Friends from Afar

Spanish Classes Write Letters to Penpals


Photo by Aahana Mulchandani

Spanish students in Rhonda Bynell’s class are currently undergoing the letter exchanging process with the bilingual class of Noel’s Elementary. It has been an ongoing system, and both sets of students like the exchange. “I hope whoever gets my letter likes what I wrote,” Sandy said. “Spanish is a fun class, and I hope that they can understand what I wrote.”

Aahana Mulchandani, Reporter

This year, like many others in the past, Spanish teacher Rhonda Bynell started the pen pals letter exchange with Noel’s Elementary School. It is a tradition of over five years, Spanish students exchanging letters with the elementary school’s bilingual class. 

Their first letters were sent out, and the Spanish students were told to write their letter completely in Spanish and were allowed to draw inspiration from a prompt. However, there are a few restrictions when writing letters, as contact information outside of teacher supervision is not allowed.

“I had a lot of fun writing my first letter to the kids,” Sophomore Camille Sandy said. “We wrote about our interests and hobbies. I had fun writing my first letter, and I even put extra decoration on the card I sent out!”

Bynell explained that both the bilingual class and the Spanish students are able to utilize their communication skills, according to Bynell. However, there can sometimes be a small gap between responses.

“It always depends on the other teachers and how busy they are,” Bynell said. “Sometimes it can be like two weeks or four  or five weeks.”

During the pandemic, the Spanish classes would try to communicate using virtual methods. Some of the cards would be photographed by the teachers and emailed back and forth.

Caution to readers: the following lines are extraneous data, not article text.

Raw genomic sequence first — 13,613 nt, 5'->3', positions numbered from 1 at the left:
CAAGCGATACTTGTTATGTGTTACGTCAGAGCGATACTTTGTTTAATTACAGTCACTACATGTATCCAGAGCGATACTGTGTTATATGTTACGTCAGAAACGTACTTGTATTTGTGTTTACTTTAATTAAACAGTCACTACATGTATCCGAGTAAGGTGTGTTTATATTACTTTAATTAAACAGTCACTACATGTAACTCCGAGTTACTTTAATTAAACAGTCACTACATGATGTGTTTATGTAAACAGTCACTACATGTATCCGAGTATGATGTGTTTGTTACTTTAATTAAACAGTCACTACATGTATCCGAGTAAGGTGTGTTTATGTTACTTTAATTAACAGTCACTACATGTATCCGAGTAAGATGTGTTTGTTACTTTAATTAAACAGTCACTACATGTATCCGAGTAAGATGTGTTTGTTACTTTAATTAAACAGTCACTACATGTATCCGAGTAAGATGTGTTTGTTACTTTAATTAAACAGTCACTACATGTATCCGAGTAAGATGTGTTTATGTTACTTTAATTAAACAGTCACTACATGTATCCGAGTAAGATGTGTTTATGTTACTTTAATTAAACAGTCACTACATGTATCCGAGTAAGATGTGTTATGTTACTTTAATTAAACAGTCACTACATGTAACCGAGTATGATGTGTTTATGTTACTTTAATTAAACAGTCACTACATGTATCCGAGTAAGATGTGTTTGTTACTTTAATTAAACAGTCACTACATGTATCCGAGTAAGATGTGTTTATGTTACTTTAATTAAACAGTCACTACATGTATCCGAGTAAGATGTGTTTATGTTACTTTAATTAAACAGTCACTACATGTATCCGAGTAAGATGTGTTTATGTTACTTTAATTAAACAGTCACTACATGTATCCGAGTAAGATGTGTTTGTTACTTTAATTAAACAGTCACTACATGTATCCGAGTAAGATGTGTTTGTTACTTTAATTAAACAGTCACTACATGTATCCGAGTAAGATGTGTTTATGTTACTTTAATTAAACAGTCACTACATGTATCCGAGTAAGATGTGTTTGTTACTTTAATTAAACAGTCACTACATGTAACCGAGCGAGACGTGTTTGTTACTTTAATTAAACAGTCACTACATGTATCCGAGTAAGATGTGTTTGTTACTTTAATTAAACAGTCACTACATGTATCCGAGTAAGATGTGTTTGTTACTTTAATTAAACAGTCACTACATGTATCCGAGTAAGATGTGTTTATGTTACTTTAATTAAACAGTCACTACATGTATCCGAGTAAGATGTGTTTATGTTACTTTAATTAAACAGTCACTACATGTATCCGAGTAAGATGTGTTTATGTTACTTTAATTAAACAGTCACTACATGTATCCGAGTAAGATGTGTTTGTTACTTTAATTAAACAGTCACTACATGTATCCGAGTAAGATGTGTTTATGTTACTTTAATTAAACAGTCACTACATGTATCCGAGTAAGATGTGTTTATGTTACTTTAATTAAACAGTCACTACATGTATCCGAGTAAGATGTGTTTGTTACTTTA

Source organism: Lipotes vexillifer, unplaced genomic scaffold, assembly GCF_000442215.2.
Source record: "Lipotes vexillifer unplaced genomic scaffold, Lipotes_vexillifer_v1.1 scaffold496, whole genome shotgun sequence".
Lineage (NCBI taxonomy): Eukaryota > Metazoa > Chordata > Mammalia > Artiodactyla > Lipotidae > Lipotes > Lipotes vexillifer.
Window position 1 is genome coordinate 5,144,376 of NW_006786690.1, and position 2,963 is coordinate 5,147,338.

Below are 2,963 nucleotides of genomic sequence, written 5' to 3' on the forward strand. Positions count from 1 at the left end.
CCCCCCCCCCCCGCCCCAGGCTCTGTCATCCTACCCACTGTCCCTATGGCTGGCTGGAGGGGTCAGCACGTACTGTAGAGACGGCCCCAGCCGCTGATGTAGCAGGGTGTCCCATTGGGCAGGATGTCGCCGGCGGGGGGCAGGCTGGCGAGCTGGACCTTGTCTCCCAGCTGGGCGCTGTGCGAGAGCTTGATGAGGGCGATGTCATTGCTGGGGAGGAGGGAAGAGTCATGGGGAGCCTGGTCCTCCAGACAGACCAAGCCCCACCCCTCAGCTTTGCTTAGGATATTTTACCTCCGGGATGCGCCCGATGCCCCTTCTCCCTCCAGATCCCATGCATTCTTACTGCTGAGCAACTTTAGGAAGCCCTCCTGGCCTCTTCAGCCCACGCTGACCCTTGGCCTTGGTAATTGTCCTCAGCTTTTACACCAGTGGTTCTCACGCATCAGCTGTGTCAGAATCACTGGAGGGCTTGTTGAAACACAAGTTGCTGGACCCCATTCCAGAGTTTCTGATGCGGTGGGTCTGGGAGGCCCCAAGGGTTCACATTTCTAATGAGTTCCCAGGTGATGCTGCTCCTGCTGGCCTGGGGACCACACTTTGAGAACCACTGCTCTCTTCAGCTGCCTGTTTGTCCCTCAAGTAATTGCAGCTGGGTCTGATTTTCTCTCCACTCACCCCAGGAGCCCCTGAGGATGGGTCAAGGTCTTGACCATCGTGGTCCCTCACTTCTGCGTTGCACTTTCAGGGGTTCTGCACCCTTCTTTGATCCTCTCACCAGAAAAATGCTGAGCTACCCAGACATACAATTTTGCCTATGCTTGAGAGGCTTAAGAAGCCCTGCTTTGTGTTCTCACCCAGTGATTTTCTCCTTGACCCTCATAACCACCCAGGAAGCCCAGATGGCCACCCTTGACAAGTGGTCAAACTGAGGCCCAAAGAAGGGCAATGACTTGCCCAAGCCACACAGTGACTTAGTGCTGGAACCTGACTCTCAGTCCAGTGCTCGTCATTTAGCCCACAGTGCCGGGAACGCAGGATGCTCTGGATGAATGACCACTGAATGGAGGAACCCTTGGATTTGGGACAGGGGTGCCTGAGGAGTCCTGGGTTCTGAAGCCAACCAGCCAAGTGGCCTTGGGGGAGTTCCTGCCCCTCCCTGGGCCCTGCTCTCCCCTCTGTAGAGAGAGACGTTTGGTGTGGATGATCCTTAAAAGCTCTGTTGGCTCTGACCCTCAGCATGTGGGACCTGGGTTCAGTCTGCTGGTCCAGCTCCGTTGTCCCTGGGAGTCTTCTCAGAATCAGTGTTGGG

“The year before we shut down, I had a Spanish 3 class that used to get letters back and the kids would draw pictures,” Bynell said. “It was really cute and my kids really enjoyed it.”

The students are waiting for a reply to their letters, despite sending them out quite a while back. However, they’re expecting word back soon.

“I can’t wait to get a letter back,” Sandy said. “It’s going to be so exciting to hear back from whoever it is, and I’m honestly pretty excited to send out my next letter. I’m so pumped.”

The language barrier between the students can prove to be problematic, as the elementary schoolers are trying to learn English while the highschoolers are learning Spanish. However, the students do not seem to pay this much mind.

“It will definitely affect our ability to communicate with students who do not speak English,” Sophomore Alexis Badorek said. “But we’re both learning, so it’s not going to be perfect.”

The main focus of this exchange is to help the students become more familiarized with the other language. The students will be writing to each other in the language that they’re not quite comfortable with yet, however some students are taking away some learning skills.

“I think my Spanish skills have improved a little bit,” Badorek said. “I’m able to use my own words in Spanish and I was able to write about how highschool is like and how fun it is.”

Not only is it to help the students learn to communicate, but it can be a unique experience for both sets of students.

“I think it’s good for the elementary school kiddos to know that there are kids at the highschool level who are learning their language and that are at a beginning level,” Bynell said. “It also helps to know that there are older kids that care about them enough to write back.”